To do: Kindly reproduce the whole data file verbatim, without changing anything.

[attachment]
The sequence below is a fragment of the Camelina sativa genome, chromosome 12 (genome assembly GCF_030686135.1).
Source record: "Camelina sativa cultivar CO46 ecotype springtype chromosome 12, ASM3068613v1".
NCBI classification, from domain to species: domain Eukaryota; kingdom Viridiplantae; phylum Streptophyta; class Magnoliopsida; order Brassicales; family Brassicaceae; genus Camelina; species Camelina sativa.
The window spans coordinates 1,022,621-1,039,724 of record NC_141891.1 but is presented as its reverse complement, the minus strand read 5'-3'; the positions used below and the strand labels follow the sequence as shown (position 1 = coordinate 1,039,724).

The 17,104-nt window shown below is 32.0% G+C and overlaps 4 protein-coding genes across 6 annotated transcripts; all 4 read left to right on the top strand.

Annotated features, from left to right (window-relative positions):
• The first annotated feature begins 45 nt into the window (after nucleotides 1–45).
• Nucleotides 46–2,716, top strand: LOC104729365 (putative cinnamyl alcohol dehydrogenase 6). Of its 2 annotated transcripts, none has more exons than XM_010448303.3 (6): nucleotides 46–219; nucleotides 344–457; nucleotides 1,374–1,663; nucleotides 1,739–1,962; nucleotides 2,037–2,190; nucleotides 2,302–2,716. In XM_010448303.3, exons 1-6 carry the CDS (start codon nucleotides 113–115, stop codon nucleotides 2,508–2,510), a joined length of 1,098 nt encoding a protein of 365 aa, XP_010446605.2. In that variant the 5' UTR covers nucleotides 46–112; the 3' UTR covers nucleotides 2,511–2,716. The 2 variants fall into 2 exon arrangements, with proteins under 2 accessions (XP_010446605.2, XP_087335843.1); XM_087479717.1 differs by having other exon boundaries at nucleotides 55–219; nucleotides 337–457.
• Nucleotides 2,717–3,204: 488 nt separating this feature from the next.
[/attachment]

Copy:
The sequence below is a fragment of the Camelina sativa genome, chromosome 12 (genome assembly GCF_030686135.1).
Source record: "Camelina sativa cultivar CO46 ecotype springtype chromosome 12, ASM3068613v1".
NCBI classification, from domain to species: domain Eukaryota; kingdom Viridiplantae; phylum Streptophyta; class Magnoliopsida; order Brassicales; family Brassicaceae; genus Camelina; species Camelina sativa.
The window spans coordinates 1,022,621-1,039,724 of record NC_141891.1 but is presented as its reverse complement, the minus strand read 5'-3'; the positions used below and the strand labels follow the sequence as shown (position 1 = coordinate 1,039,724).

The 17,104-nt window shown below is 32.0% G+C and overlaps 4 protein-coding genes across 6 annotated transcripts; all 4 read left to right on the top strand.

Annotated features, from left to right (window-relative positions):
• The first annotated feature begins 45 nt into the window (after nucleotides 1–45).
• Nucleotides 46–2,716, top strand: LOC104729365 (putative cinnamyl alcohol dehydrogenase 6). Of its 2 annotated transcripts, none has more exons than XM_010448303.3 (6): nucleotides 46–219; nucleotides 344–457; nucleotides 1,374–1,663; nucleotides 1,739–1,962; nucleotides 2,037–2,190; nucleotides 2,302–2,716. In XM_010448303.3, exons 1-6 carry the CDS (start codon nucleotides 113–115, stop codon nucleotides 2,508–2,510), a joined length of 1,098 nt encoding a protein of 365 aa, XP_010446605.2. In that variant the 5' UTR covers nucleotides 46–112; the 3' UTR covers nucleotides 2,511–2,716. The 2 variants fall into 2 exon arrangements, with proteins under 2 accessions (XP_010446605.2, XP_087335843.1); XM_087479717.1 differs by having other exon boundaries at nucleotides 55–219; nucleotides 337–457.
• Nucleotides 2,717–3,204: 488 nt separating this feature from the next.